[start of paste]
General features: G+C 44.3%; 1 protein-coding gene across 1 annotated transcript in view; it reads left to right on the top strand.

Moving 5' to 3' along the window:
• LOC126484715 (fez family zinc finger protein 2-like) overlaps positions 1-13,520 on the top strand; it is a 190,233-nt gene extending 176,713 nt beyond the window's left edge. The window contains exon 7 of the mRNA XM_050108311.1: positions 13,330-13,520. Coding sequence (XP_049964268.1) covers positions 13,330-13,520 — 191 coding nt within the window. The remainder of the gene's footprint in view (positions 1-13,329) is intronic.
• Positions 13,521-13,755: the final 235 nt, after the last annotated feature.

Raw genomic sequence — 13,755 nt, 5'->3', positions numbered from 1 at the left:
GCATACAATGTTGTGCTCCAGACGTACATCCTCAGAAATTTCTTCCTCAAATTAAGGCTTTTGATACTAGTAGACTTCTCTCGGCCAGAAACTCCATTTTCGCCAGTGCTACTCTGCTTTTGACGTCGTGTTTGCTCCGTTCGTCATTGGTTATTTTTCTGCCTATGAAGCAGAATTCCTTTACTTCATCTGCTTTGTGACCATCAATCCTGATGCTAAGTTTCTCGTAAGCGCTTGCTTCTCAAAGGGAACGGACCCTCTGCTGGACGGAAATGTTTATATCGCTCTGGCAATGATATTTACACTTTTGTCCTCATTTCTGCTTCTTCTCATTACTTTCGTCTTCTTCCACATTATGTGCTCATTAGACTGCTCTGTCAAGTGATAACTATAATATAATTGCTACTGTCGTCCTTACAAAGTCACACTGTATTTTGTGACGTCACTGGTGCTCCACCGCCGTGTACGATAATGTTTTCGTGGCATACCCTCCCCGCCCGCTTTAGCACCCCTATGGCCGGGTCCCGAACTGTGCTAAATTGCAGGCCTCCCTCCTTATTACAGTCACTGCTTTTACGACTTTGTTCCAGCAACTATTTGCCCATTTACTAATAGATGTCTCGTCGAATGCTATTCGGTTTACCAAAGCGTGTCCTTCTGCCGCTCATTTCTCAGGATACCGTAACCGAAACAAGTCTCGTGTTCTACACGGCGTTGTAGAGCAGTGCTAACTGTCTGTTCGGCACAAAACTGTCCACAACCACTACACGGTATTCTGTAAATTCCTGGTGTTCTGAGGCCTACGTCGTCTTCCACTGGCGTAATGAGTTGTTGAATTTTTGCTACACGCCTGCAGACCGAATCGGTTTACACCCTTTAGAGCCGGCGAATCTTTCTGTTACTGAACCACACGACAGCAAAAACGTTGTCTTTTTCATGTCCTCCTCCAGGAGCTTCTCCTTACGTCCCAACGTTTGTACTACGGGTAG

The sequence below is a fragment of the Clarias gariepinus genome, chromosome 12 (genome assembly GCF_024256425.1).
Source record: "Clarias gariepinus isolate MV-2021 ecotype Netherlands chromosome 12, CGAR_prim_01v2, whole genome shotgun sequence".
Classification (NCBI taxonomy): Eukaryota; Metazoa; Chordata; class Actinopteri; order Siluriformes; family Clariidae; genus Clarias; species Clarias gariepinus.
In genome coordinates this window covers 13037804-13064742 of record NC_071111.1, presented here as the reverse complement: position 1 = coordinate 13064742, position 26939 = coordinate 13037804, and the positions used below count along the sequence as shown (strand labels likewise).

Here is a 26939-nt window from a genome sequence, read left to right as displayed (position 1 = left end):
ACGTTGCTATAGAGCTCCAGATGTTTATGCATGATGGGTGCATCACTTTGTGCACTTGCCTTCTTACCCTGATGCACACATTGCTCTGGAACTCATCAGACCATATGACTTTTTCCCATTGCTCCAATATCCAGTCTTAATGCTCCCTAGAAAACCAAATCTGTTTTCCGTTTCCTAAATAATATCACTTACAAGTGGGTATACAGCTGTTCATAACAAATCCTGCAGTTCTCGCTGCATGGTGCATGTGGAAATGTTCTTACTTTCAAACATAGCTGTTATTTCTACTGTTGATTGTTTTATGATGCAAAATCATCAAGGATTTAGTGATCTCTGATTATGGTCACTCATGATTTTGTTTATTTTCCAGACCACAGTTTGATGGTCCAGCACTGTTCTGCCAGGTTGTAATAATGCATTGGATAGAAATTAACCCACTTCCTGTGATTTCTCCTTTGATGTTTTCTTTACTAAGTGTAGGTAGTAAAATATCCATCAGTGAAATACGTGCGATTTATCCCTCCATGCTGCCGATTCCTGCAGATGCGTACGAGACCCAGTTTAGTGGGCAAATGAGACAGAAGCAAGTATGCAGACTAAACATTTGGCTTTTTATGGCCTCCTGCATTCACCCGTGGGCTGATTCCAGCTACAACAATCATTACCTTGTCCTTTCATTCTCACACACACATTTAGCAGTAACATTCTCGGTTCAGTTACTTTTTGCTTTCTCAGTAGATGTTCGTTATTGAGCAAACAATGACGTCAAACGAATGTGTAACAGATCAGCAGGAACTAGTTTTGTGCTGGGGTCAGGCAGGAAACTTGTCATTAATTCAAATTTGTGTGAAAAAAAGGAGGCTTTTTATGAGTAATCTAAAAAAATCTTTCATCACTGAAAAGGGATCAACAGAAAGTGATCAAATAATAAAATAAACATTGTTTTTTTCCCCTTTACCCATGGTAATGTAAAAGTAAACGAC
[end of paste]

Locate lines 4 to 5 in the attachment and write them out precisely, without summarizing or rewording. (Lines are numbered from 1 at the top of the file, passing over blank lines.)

• Positions 13,521-13,755: the final 235 nt, after the last annotated feature.

Raw genomic sequence — 13,755 nt, 5'->3', positions numbered from 1 at the left: